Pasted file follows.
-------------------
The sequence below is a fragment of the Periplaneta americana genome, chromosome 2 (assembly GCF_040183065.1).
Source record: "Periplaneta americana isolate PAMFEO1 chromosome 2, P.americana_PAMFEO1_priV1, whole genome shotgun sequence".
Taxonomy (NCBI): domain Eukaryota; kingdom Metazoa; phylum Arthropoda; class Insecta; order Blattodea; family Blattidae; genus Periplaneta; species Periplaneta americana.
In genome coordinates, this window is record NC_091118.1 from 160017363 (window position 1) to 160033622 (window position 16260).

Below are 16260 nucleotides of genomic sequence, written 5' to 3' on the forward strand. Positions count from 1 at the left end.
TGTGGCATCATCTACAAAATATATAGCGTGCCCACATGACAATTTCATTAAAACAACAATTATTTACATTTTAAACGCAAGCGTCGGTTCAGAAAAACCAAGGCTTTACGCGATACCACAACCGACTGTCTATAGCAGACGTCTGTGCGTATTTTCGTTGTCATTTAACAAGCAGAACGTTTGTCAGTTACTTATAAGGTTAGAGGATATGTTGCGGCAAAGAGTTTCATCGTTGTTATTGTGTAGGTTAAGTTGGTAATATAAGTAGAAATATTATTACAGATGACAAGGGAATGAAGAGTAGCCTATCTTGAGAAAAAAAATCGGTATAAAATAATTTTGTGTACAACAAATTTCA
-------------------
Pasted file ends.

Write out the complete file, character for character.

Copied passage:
The sequence below is a fragment of the Periplaneta americana genome, chromosome 2 (assembly GCF_040183065.1).
Source record: "Periplaneta americana isolate PAMFEO1 chromosome 2, P.americana_PAMFEO1_priV1, whole genome shotgun sequence".
Taxonomy (NCBI): domain Eukaryota; kingdom Metazoa; phylum Arthropoda; class Insecta; order Blattodea; family Blattidae; genus Periplaneta; species Periplaneta americana.
In genome coordinates, this window is record NC_091118.1 from 160017363 (window position 1) to 160033622 (window position 16260).

Below are 16260 nucleotides of genomic sequence, written 5' to 3' on the forward strand. Positions count from 1 at the left end.
TGTGGCATCATCTACAAAATATATAGCGTGCCCACATGACAATTTCATTAAAACAACAATTATTTACATTTTAAACGCAAGCGTCGGTTCAGAAAAACCAAGGCTTTACGCGATACCACAACCGACTGTCTATAGCAGACGTCTGTGCGTATTTTCGTTGTCATTTAACAAGCAGAACGTTTGTCAGTTACTTATAAGGTTAGAGGATATGTTGCGGCAAAGAGTTTCATCGTTGTTATTGTGTAGGTTAAGTTGGTAATATAAGTAGAAATATTATTACAGATGACAAGGGAATGAAGAGTAGCCTATCTTGAGAAAAAAAATCGGTATAAAATAATTTTGTGTACAACAAATTTCA